Surprise, surprise. The most recent Gallup poll says that 66% of Americans drink alcohol. Here, in a nutshell, is all you need to know: Men drink more than women (and apparently, according to the latest studies, drive women to drink when they marry them). Women, it seems, still prefer wine to beer. Whites are more likely to drink than nonwhites. And younger adults drink more than older adults (not surprising if college drinking is factored in).
It’s fun to bat around statistics, but it’s even more fun to hear the juicy details of peoples’ drinking lives. No poll can delve so deep, which is one of the reasons why we started the Drinking Diaries blog–to hear the whys, the whens, the whats…
So in that spirit, in the next few weeks, we’ll be presenting some of the results of our own in-depth “polling”….culled from our essays and our interviews.
In the past three years, we’ve been asking women: How old were you when you had your first drink and what was it?
Here are some of their answers:
“The first time I got drunk was during a New Year’s Eve party my parents threw when I was a kid. I stole three unattended glasses of red wine and secretly gulped them down while sitting underneath the kitchen table. Less than an hour later, my Dad tells me, I passed out in the middle of the living room, snoring…I was 3 years old.” –Maura Kelly, co-author of Much Ado About Loving:What Our Favorite Novels Can Teach You About Date Expectations, Not-So-Great Gatsbys and Love in the Time of Internet Personals
“It was Mad Dog, at a cast party my junior year in high school. I spent most of the party commiserating about not getting cast as Sally Bowles with the guy who didn’t get cast as the MC. Then my ex-boyfriend’s new love interest threw up on me and a six-foot-two guy passed out on top of me. So. Much. FUN.” –Julie Powell, author of Julie & Julia
“I must have been five or six, at Passover. The drink in questions was, of course, that sweet, intoxicating Manischevitz grape wine; I remember it as the most delicious nectar. Drinking it, even my tiny cupful at seder, meant I was a big, accepted, Jewish girl. Great plan for keeping potential strays in the Jewish fold.” –Rebecca Walker, author of Baby Love: Choosing Motherhood After a Lifetime of Ambivalence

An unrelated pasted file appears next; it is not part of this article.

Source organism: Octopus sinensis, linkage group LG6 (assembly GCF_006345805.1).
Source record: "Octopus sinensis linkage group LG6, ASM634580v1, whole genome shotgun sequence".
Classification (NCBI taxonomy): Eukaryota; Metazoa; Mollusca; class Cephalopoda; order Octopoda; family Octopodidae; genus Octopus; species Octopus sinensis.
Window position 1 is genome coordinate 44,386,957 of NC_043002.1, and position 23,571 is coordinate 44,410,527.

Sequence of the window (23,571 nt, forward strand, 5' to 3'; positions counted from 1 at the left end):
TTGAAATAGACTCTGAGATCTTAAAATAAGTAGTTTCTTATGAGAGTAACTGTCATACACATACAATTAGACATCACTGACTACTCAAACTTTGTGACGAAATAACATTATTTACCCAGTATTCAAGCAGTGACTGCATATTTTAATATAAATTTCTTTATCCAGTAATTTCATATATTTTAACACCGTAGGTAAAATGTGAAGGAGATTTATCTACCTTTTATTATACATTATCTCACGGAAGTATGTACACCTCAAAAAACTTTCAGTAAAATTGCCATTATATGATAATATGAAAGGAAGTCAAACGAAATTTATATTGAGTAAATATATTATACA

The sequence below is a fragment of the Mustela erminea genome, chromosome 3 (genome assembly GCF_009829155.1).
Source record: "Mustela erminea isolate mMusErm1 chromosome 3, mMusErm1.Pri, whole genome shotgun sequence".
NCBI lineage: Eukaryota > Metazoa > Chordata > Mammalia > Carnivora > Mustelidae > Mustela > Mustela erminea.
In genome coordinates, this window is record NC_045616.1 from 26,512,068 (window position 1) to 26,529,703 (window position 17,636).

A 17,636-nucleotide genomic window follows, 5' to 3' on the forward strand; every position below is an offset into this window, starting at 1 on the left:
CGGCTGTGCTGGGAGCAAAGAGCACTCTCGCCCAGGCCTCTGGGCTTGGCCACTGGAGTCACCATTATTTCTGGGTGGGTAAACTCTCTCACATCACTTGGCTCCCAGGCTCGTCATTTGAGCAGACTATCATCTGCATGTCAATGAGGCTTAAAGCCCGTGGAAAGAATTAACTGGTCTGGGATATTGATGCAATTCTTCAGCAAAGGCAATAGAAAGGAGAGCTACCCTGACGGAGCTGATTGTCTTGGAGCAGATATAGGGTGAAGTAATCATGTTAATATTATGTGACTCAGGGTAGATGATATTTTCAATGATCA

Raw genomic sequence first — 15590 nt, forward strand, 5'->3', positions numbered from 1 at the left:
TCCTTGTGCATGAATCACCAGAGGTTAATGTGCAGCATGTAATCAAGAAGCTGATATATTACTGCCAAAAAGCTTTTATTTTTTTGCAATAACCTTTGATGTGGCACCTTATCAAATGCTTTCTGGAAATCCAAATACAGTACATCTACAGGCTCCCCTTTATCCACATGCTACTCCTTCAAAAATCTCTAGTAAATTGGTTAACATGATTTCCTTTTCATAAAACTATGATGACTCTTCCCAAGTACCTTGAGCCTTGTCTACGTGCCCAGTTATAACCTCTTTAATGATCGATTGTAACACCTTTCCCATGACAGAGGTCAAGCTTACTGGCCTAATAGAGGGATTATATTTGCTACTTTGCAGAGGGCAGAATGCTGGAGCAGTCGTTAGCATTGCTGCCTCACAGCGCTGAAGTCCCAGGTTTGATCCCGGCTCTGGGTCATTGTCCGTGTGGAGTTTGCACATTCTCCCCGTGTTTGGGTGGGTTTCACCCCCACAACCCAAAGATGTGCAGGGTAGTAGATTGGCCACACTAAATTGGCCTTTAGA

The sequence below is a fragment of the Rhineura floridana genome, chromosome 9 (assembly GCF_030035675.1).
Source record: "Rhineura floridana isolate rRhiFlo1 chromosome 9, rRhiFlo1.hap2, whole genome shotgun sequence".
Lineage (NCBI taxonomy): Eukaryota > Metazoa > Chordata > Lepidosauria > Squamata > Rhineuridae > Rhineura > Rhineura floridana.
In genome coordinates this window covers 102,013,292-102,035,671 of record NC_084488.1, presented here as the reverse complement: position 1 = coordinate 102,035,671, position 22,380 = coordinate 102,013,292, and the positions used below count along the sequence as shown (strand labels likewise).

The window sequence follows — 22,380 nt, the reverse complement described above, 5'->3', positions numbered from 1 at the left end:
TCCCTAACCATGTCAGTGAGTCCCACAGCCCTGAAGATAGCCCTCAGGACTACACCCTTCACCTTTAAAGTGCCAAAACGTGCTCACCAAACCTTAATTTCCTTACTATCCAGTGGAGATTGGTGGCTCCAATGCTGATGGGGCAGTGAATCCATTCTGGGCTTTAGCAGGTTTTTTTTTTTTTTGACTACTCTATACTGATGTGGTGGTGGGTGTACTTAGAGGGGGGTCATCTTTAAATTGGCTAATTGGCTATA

“I was eighteen, a freshman Drama major at Howard University, when I had my first drink. It was a strange mixture of Mogen David grape wine and ginger ale. That was the drink we made ourselves in our dorm room.” –Pearl Cleage, author of Seen It All and Done the Rest
“I was 15, on a beach in northern Mexico. It was my sophomore year of high school, and I was on a Spanish Club camping trip in Puerto Penasco. A group of us kids was on the beach, unsupervised (it was the 1970s), sitting around a bonfire. The tequila bottle passed by me, and with everyone watching, I took a swig.” –Kate Christensen, author of Trouble
“Well, my dad owned a bar and later bartended at his friend’s bar, so I have very early memories of sitting on a barstool when I was two or three, and my dad would give me a shot glass of beer so that I could pretend I was a customer. “ –Gina Frangello, author of Slut Lullabies
“I was 21 and it was beer.” –Julie Klam, author of “Friendkeeping: A Field Guide to the People You Love, Hate, and Can’t Live Without”
“I was about 10 years old. I was at my aunt’s wedding and was seated next to a man who was a Mormon. Apparently Mormons don’t drink alcohol, so whenever his champagne glass was filled, I would offer to drink it for him so he wouldn’t feel self-conscious.” –Ann Leary, author of Outtakes from a Marriage
“I had my first taste of alcohol when I was a very young child–maybe five or six. I snuck a sip of my father’s beer. He liked to put salt on the rim of the can. The taste was so sharp and intense I remember it vividly. It felt like an injury. Like it would leave a scar on my insides.” –Cheryl Strayed, author of the memoir, Wild
And now we’re asking you, dear readers. When did you have your first drink, and what was it? (And maybe some of you have never had a first drink—it’d be fascinating to know how and why you resisted the pull of culture).